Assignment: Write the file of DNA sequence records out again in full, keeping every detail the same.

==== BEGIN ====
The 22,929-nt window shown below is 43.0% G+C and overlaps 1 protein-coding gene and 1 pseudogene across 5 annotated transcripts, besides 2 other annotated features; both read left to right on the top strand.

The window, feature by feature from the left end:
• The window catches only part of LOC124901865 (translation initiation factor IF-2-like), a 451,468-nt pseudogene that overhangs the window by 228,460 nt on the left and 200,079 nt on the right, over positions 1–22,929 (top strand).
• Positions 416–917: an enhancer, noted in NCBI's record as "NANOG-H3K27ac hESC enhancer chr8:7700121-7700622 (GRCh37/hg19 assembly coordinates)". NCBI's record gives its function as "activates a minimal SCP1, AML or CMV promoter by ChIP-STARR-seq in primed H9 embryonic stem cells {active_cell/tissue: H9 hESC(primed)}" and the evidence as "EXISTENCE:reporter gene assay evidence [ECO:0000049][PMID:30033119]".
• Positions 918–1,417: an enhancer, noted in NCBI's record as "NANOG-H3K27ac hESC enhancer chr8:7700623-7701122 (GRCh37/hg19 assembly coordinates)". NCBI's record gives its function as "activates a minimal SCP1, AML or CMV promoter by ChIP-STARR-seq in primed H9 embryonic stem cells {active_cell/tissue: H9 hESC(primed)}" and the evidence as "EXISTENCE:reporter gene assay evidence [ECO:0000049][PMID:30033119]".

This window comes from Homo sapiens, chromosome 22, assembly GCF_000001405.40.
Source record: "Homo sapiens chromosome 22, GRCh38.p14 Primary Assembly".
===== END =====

The 22,929-nt window shown below is 43.0% G+C and overlaps 1 protein-coding gene and 1 pseudogene across 5 annotated transcripts, besides 2 other annotated features; both read left to right on the top strand.

The window, feature by feature from the left end:
• The window catches only part of LOC124901865 (translation initiation factor IF-2-like), a 451,468-nt pseudogene that overhangs the window by 228,460 nt on the left and 200,079 nt on the right, over positions 1–22,929 (top strand).
• Positions 416–917: an enhancer, noted in NCBI's record as "NANOG-H3K27ac hESC enhancer chr8:7700121-7700622 (GRCh37/hg19 assembly coordinates)". NCBI's record gives its function as "activates a minimal SCP1, AML or CMV promoter by ChIP-STARR-seq in primed H9 embryonic stem cells {active_cell/tissue: H9 hESC(primed)}" and the evidence as "EXISTENCE:reporter gene assay evidence [ECO:0000049][PMID:30033119]".
• Positions 918–1,417: an enhancer, noted in NCBI's record as "NANOG-H3K27ac hESC enhancer chr8:7700623-7701122 (GRCh37/hg19 assembly coordinates)". NCBI's record gives its function as "activates a minimal SCP1, AML or CMV promoter by ChIP-STARR-seq in primed H9 embryonic stem cells {active_cell/tissue: H9 hESC(primed)}" and the evidence as "EXISTENCE:reporter gene assay evidence [ECO:0000049][PMID:30033119]".

This window comes from Homo sapiens, chromosome 22, assembly GCF_000001405.40.
Source record: "Homo sapiens chromosome 22, GRCh38.p14 Primary Assembly".